Monday, August 04, 2008

New Politics: Issue on the Gay Movement and the Left

I saw this book-like periodical “New Politics” (for Summer 2008) at a B. Dalton’s and picked it up impulsively, attracted by its “Special Section on the Gay Movement and the Left,” with nine contributions reaching to p. 59. That’s over a third of the entire issue that reaches p. 163. Only later did I notice the political affiliation of the mag, “a journal of socialist thought.” The website is here.

I “confess” that I dabbled around with the Left in the early 70s, until I came out and then for a while thereafter. At NBC, there was another programmer, a young man, who was really into the ideology, and who, with a wife, helped run a city food coop. That sort of anticipate the “sustainability” movement talked about today. But earlier, back around 1972, I had experimented with Doctor Spock’s “People’s Party of New Jersey” until I found out how radical they really were. What I personally found is that, in person, leftists seemed to be a bit dismissive of gays, but wanted to include them as another oppressed “group.” Individual rights were seen relative to the group, in an manner analogous to the way conservative Christians often see individual rights as circumscribed by the needs of the nuclear family.

I can jump forward twenty years to my libertarian era, where gay rights were justified by hyperindividualism (very much along the lines of GLIL and the Cato Institute), by absolute accountability of the individual for himself, along with harmlessness to others. It’s easy to see how this view could help overturn sodomy laws. Since then, we’ve seen a backslide, as pressures (and both short term and long term “threats”) from the outside world force people to consider their “responsibilities” more collectively, it seems. Libertarianism would offer a good way to diagram the whole problem: the Nolan Chart, which offered perpendicular axes of degrees of personal freedom and economic freedom (and respect for property rights), would yield four ideologieis: authoritarianism, conservatism, liberalism, and libertarianism. One problem is that authoritarianism can sometimes “take care” of people who can’t fend for themselves.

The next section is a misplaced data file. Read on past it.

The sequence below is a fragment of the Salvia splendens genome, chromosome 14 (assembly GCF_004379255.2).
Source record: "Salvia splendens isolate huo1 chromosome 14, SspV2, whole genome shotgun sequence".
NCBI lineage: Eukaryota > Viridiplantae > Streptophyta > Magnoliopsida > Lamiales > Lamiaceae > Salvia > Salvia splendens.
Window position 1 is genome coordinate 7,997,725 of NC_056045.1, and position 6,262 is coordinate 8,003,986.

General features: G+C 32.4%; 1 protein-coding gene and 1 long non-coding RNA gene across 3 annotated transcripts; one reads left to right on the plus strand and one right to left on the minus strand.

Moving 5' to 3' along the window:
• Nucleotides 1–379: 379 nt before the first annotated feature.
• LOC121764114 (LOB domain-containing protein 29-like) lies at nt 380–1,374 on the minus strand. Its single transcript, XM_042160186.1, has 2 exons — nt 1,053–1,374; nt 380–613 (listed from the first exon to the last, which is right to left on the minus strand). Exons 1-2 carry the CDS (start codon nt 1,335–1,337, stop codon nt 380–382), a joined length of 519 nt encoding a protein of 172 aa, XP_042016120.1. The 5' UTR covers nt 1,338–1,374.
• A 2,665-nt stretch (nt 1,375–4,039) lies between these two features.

The contributors to the Gay bis left Symposium are Christopher Phelps, Bettina Aptheker, John D’Emillio, Martin Duberman, Jeffrey Escoffier, Thomas Harrison & Joanne Landy, and David McReynolds. The section then concludes with a poem by Pier Paolo Pasolini, and a discussion of Pasolini’s films by Kurt Jacobson. Curiously, I didn’t see a discussion of Oedipus Rex (1967), which I rented from Netflix recently. Pasolini lived his life in the third person, fascinated by moral dilemmas but not always ready to walk his own walk.

The gay-left contributions do tend to stress the abstractions of struggles between groups of people, and tend to posit the struggles of the 60s and 70s in broad ideological terms. D’Emilio (whose columns in Charles Ortleb’s New York Native during the 80s, in relation to the AIDS crisis I remember well) sums up some of this when he writes (p..30):